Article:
How best to approach this verse? Why not first read Romans 3:1? Romans 3:1 provides the context of 3:2, which is written in response to the questions in 3:1. The questions ask what advantage the Jew has, and what is the benefit of circumcision? Note also, the question is not, "What was the advantage of the Jews in the past?" Paul answers the Jews have an advantage over the gentiles, having the oracles of God. This verse does not speak of a transfer between national, physical Israel and the physical church. The Jews still have the oracles.
Further, even though the Jews as a whole had received the oracles of God, the oracles of God were and are, always intended for Abraham's descendants. God's word has not failed. The children of the promise always receive it (Romans 9:6-8). In each generation, he preserves a remnant, even when a majority of seemingly religious people rejects His word (Romans 11:1-5). Abraham's genuine children always have God's word. They do not reject it. Believer in Christ, you and I are Abraham's descendants, and we have God's word. The canon baton was not passed from the Jewish leaders to the Roman Catholic Church. Rather, God's people recognize the voice of God, be they Jew or gentile, during the Old Testament era, and the New Testament era.
Michuta goes on to say:
"It should be remembered that Paul did not literally say that the Jews were entrusted with the inspired books (though that is certainly included in what he meant): what the Apostle actually said was entrusted with the oracles of God- and this category included much more than just the Old Testament writings. The Hebrews, recall, were also entrusted with the Urrim and Thummim (Nm 27:21), and other prophetical devices; and not all the consultations received by these methods were written down. The scope of Romans 3:2 then, cannot be restricted to inspired books alone and cannot, therefore, be a direct reference to a fixed canon" (p. 12-13).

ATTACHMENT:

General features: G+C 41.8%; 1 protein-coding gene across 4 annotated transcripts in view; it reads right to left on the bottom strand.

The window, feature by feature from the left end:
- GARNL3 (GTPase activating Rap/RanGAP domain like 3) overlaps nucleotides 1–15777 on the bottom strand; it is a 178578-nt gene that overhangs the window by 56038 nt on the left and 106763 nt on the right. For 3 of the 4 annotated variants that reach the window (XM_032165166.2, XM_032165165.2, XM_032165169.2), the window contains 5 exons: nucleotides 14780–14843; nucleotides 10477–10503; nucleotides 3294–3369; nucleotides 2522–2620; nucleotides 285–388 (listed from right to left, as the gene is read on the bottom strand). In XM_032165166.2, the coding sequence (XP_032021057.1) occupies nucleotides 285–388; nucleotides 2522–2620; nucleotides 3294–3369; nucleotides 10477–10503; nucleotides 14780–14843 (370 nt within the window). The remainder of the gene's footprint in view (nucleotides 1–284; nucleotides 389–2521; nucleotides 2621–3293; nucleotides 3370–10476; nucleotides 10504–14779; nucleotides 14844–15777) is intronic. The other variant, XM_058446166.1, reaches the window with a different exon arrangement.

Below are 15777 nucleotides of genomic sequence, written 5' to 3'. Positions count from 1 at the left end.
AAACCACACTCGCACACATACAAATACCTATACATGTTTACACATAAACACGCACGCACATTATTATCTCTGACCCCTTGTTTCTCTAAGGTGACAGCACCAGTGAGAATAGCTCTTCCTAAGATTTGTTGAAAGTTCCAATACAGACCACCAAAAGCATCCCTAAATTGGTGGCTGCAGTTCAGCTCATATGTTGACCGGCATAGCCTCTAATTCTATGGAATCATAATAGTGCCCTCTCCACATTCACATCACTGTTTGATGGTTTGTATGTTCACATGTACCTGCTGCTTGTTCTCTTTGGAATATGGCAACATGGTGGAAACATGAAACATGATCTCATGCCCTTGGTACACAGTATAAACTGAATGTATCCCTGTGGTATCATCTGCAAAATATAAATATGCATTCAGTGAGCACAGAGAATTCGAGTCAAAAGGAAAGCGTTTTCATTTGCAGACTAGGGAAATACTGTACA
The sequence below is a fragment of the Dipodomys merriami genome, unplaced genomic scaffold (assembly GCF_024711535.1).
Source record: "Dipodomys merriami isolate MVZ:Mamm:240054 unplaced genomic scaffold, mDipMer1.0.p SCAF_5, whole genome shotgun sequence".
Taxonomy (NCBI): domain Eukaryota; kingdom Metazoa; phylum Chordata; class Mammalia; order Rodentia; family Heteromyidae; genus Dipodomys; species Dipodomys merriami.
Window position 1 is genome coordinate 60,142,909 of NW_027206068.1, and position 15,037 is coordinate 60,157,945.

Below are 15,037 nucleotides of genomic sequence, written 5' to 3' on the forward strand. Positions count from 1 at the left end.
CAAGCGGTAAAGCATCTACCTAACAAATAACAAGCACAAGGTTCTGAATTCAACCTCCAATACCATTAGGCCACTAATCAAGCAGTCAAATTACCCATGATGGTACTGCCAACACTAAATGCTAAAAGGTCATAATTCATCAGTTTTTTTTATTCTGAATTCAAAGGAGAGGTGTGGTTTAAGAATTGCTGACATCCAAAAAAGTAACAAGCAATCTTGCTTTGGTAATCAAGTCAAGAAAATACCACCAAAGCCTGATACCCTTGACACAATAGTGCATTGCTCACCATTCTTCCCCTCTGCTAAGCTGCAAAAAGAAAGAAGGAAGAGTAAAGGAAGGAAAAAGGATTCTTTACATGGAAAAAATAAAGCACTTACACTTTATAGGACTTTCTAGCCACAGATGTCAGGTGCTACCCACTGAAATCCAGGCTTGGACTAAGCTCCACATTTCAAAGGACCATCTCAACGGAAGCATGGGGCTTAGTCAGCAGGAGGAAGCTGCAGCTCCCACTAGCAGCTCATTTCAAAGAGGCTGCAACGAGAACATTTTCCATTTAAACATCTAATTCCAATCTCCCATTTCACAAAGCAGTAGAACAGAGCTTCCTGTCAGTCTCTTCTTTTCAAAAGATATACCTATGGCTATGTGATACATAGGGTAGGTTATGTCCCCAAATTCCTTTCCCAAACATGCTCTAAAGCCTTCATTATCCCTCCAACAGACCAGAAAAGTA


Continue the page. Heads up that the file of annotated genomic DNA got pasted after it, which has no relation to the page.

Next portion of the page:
Gary attempts to literally explain the word oracles saying it doesn't mean inspired books specifically. True, Paul doesn't launch into an exposition of oracles of God, but he does begin Romans 1, "Paul, a bond-servant of Christ Jesus, called as an apostle, set apart for the gospel of God, which He promised beforehand through His prophets in the holy Scriptures, concerning His Son...." Paul repeatedly refers to the Jewish Scriptures throughout Romans, and does not make any reference to unwritten prophetical utterances. Thus, the burden is on Michuta to prove oracles includes unwritten content, specifically in Paul's usage.
For the sake of argument, let's grant Michuta a wider scope of the term, oracles. On what logical basis must it necessarily be concluded "The scope of Romans 3:2 then, cannot be restricted to inspired books alone and cannot, therefore, be a direct reference to a fixed canon?" The conclusion does not equal the premises. Even if Paul meant to include unwritten prophetical utterances in the term oracles, this does negate a specific set of writings by which the Jews knew and appealed to.
Quick Example of Armstrong's Argumentation (#1)
06/19/2007 - James WhiteUnder the broad topic of Mary and the Saints, Armstrong attempts to defend Rome's doctrine of prayer to saints. Once again, we find no evidence that he is interested in responding to the strongest objections to his position, but only to the weakest. But despite this, even in responding to the weakest argumentation, the number of circular arguments and simply false assumptions is great indeed.
Armstrong rightly lays out the objection: "The Bible forbids communication with the dead. It also tells us there is only one mediator between God and men: Jesus." Exactly, and, if he has taken the time to listen at all, he knows that the vacuous, yet nigh unto universal, argument of Roman Catholic apologists regarding asking a friend to pray for you (this is somehow taken as having relevance to Jesus' role as the sole mediator between God and men). The fact that Jesus role as mediator is essentially and necessarily different is lost on those who use this facile argumentation, for Christ has a grounds upon which to stand as a mediator that no one, including Mary, possesses. This has been explained many times, but Roman apologists continue repeating their simplistic argument as if no one has ever responded to it.